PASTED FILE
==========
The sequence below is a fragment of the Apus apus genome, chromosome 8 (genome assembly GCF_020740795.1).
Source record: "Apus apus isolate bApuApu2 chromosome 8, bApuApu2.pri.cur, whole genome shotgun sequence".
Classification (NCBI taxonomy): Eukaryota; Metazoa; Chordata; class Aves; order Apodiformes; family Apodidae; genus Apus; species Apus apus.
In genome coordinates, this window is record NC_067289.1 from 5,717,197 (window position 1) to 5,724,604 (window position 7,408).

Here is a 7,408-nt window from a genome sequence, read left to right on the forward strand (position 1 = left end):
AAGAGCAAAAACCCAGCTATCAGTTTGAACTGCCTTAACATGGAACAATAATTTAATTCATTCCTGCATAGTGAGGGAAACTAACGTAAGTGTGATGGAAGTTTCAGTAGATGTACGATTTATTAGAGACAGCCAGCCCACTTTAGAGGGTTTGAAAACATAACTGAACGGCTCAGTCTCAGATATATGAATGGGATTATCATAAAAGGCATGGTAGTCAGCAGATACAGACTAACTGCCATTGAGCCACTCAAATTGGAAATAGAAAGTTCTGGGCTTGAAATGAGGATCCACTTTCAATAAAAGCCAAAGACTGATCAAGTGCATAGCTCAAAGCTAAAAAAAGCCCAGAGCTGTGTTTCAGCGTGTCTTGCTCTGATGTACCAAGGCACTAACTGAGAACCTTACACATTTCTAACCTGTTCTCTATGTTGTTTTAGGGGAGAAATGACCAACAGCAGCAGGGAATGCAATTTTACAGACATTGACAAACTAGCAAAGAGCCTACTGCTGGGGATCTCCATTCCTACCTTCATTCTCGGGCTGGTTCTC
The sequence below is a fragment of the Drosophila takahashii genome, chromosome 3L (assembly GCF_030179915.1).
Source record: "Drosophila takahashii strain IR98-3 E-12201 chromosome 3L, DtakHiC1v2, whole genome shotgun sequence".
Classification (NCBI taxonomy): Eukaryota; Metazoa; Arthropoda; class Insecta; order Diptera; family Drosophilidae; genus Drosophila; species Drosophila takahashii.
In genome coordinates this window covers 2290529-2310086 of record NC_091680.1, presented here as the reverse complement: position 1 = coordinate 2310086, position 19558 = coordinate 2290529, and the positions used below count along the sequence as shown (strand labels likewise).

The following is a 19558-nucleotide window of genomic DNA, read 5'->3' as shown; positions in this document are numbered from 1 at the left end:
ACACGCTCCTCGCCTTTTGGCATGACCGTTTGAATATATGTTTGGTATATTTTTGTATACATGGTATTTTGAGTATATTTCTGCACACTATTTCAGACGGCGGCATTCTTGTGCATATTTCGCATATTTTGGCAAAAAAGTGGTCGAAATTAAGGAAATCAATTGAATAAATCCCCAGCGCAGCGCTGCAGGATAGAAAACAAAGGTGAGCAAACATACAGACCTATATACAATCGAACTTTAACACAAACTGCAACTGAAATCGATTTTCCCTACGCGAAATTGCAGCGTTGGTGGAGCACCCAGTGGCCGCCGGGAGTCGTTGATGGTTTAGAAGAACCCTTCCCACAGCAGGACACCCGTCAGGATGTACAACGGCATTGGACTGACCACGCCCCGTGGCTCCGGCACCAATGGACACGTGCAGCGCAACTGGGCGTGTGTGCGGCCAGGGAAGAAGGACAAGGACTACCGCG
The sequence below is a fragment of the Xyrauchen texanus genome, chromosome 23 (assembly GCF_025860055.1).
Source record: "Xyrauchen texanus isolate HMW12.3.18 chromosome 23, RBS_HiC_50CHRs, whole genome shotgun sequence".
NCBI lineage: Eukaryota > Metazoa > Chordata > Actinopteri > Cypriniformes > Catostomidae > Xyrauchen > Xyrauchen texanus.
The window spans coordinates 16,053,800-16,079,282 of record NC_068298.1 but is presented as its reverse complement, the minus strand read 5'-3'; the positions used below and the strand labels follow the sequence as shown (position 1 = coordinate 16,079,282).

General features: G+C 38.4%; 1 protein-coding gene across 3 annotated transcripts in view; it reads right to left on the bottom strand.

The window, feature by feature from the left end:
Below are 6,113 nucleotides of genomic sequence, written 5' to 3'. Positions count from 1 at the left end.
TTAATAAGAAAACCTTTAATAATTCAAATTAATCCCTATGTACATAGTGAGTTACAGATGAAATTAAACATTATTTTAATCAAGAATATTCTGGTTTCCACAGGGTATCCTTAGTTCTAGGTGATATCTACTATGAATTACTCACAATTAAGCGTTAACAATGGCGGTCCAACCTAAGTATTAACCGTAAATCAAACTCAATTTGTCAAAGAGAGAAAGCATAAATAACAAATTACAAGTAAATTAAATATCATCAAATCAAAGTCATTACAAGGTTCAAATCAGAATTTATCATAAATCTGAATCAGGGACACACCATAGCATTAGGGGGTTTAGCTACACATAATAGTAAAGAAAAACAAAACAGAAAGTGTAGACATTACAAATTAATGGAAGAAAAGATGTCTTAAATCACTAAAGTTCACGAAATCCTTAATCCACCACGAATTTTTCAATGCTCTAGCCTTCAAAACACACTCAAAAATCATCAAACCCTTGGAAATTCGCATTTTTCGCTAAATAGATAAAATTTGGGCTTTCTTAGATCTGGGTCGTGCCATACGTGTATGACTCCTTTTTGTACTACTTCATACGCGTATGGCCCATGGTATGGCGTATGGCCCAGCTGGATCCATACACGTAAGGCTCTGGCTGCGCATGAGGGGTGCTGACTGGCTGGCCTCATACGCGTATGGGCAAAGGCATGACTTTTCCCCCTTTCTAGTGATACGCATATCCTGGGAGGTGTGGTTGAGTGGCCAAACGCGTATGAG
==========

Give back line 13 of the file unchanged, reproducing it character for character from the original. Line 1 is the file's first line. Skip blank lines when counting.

The sequence below is a fragment of the Xyrauchen texanus genome, chromosome 23 (assembly GCF_025860055.1).